NBA

Offseason Team Grades: Lakers, Clippers, Suns, Kings, Warriors

| by Hoops Karma

NBA training camps start on Tuesday, and after a fairly turbulent and rumor-filled summer, many squads are looking different or wishing they did. Here’s a breakdown of the offseason each Pacific Division franchise had and how good it was with consideration for what could be expected and how it sets up the future success of the team.

Divisions previously covered:

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Golden State Warriors

First things first: they finally fired head coach Don Nelson, which immediately improves the chances that their young talent will be developed correctly. By promoting assistant Keith Smart to the lead position, I particularly liked the San Francisco Chronicle’s online headline of “From Nellieball to Smartball.” The Warriors changed a large chunk of their roster this offseason, and instead of breaking down every single free agent pick-up and loss, trade, and whatnot, let’s first just examine what they gained and lost. Players lost: Anthony Morrow (trade), Anthony Tolliver (free agency), C.J. Watson (free agency), Anthony Randolph (trade), Kelenna Azubuike (trade), Ronny Turiaf (trade), Corey Maggette (trade), Devean George (free agency), Chris Hunter (free agency). Wow – that’s a lot of young talent people were starting to enjoy. Players gained: Ekpe Udoh (draft), David Lee (trade), Louis Amundson (free agency), Dan Gadzuric (trade), Charlie Bell (trade), Rodney Carney (free agency), Dorell Wright (free agency), Jeremy Lin (free agency). It looks like they were trying to pick up players this summer who either provide defense or energy, and I can respect that. A couple clear problems emerged, though. Doing a sign-and-trade to get Lee for six years seems excessive and financially irresponsible. Also, the club still hasn’t figured out what it’s trying to do with Monta Ellis. Is he a team leader? Are they trying to trade him? Is it his team or Stephen Curry’s? None of that was solved this summer. I like that it appears they had a plan and went out and did it, particularly when it came to the future of Nelson. They gave away tons of exciting young talent to do it, but they now have a roster with more established guys on it, albeit with far lower ceilings than the crew that’s gone. Grade: B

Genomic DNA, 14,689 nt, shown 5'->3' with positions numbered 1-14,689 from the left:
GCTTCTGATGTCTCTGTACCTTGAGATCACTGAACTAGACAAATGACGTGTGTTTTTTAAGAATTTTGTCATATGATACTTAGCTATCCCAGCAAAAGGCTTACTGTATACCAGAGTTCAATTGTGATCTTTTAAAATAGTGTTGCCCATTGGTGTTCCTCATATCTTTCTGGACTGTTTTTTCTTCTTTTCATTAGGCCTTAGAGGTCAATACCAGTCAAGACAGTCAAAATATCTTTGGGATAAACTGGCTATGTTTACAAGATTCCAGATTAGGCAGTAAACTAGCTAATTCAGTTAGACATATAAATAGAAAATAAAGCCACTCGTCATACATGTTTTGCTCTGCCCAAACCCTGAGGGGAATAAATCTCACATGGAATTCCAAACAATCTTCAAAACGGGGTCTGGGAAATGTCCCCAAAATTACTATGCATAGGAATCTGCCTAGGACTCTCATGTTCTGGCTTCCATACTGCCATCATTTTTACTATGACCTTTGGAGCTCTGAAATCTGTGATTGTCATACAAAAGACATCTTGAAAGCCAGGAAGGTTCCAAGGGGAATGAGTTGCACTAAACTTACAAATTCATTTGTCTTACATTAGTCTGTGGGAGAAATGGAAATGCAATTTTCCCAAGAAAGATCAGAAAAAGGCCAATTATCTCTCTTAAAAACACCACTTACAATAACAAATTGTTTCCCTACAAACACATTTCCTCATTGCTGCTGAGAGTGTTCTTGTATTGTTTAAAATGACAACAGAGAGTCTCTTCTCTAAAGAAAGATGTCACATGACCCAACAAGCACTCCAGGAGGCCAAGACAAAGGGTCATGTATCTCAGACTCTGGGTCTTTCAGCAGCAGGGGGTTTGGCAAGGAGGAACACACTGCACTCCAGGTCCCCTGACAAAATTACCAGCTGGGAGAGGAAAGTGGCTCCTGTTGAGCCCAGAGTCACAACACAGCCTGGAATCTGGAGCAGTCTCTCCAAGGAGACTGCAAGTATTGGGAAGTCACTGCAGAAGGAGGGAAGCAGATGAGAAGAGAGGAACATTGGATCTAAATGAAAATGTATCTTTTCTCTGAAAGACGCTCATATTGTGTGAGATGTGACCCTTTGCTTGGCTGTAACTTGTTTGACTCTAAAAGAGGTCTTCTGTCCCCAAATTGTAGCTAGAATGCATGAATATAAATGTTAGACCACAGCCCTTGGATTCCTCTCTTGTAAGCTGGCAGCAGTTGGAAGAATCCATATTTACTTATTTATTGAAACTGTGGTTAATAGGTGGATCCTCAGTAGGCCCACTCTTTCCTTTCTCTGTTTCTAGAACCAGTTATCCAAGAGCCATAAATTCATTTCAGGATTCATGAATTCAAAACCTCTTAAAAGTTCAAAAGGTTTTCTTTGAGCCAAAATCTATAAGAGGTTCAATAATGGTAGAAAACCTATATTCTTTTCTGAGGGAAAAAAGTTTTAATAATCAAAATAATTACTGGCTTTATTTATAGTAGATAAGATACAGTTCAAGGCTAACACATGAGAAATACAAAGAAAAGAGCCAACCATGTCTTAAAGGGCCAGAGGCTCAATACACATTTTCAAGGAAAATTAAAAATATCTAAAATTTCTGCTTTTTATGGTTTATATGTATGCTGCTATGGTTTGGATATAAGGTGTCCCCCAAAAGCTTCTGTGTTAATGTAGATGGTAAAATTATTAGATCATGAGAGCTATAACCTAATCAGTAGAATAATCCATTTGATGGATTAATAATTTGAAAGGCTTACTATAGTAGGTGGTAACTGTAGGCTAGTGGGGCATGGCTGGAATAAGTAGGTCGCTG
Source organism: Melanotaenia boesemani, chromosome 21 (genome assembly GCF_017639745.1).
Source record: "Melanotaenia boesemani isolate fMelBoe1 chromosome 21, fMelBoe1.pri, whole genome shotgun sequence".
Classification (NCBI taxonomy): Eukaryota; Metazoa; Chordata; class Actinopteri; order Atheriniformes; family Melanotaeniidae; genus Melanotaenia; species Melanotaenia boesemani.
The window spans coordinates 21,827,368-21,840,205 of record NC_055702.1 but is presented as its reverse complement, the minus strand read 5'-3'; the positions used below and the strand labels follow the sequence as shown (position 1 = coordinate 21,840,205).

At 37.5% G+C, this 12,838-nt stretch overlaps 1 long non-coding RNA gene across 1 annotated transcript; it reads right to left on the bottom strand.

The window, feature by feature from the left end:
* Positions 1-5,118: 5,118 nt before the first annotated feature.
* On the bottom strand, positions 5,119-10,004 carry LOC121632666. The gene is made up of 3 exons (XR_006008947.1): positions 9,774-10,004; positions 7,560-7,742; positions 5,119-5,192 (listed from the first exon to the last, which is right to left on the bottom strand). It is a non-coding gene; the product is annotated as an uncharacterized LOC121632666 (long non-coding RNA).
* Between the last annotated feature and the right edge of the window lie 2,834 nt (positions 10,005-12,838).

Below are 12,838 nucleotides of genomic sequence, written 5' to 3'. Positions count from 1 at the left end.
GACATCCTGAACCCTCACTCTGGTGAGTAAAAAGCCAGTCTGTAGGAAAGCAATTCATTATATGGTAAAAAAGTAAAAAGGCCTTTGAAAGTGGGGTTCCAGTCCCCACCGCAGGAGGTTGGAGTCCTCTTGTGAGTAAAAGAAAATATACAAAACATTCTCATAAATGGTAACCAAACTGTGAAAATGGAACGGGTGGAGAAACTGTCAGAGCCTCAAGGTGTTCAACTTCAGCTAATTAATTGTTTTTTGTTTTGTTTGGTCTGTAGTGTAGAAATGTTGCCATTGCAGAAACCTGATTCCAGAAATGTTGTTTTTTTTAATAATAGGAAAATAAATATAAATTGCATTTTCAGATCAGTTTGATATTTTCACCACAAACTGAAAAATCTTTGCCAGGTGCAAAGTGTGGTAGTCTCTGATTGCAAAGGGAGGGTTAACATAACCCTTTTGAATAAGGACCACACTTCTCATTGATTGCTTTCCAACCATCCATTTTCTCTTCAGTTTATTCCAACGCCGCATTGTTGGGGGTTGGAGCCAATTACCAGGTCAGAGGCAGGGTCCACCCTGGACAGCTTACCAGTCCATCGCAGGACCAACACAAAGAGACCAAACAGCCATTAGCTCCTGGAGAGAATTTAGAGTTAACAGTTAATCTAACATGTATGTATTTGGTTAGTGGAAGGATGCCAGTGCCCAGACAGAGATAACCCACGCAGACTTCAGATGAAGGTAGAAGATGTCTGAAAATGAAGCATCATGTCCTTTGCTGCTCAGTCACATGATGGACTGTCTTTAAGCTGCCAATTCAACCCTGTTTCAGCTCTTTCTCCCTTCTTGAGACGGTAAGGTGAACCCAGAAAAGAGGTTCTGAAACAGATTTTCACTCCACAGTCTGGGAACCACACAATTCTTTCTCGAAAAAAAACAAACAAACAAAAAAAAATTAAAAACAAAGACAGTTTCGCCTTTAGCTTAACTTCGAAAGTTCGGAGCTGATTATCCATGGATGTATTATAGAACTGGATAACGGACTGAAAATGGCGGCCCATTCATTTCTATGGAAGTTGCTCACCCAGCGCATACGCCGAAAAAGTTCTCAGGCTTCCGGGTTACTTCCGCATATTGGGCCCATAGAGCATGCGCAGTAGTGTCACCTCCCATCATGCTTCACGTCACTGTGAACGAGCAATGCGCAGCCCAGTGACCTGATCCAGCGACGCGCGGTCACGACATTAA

Los Angeles Clippers

The curse of Donald Sterling continues. The picked up new coach Vinny Del Negro which is as unexciting as it sounds. Their drafting of Al-Farouq Aminu, Eric Bledsoe, and Willie Warren was graded an A by everyone except me; I actually called it the worst draft of the night back in June. Well the trio collectively had the worst summer league performances of any team’s draft picks, so for now I’ll say I was right. They re-signed PF Craig Smith and G/F Rasual Butler, plus they signed free agents G Randy Foye and PF Ryan Gomes, which is an OK haul at best and too-much-Randy-Foye at worst. If none of the above makes you think LAC is finally becoming a playoff team (and it shouldn’t), maybe the signing of Brian Cook (3 different teams and only 96 games over the past 3 seasons) to a two-year deal will. It’s hard to talk about the happenings within Sterling’s club without getting sarcastic at some point. Grade: D

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Los Angeles Lakers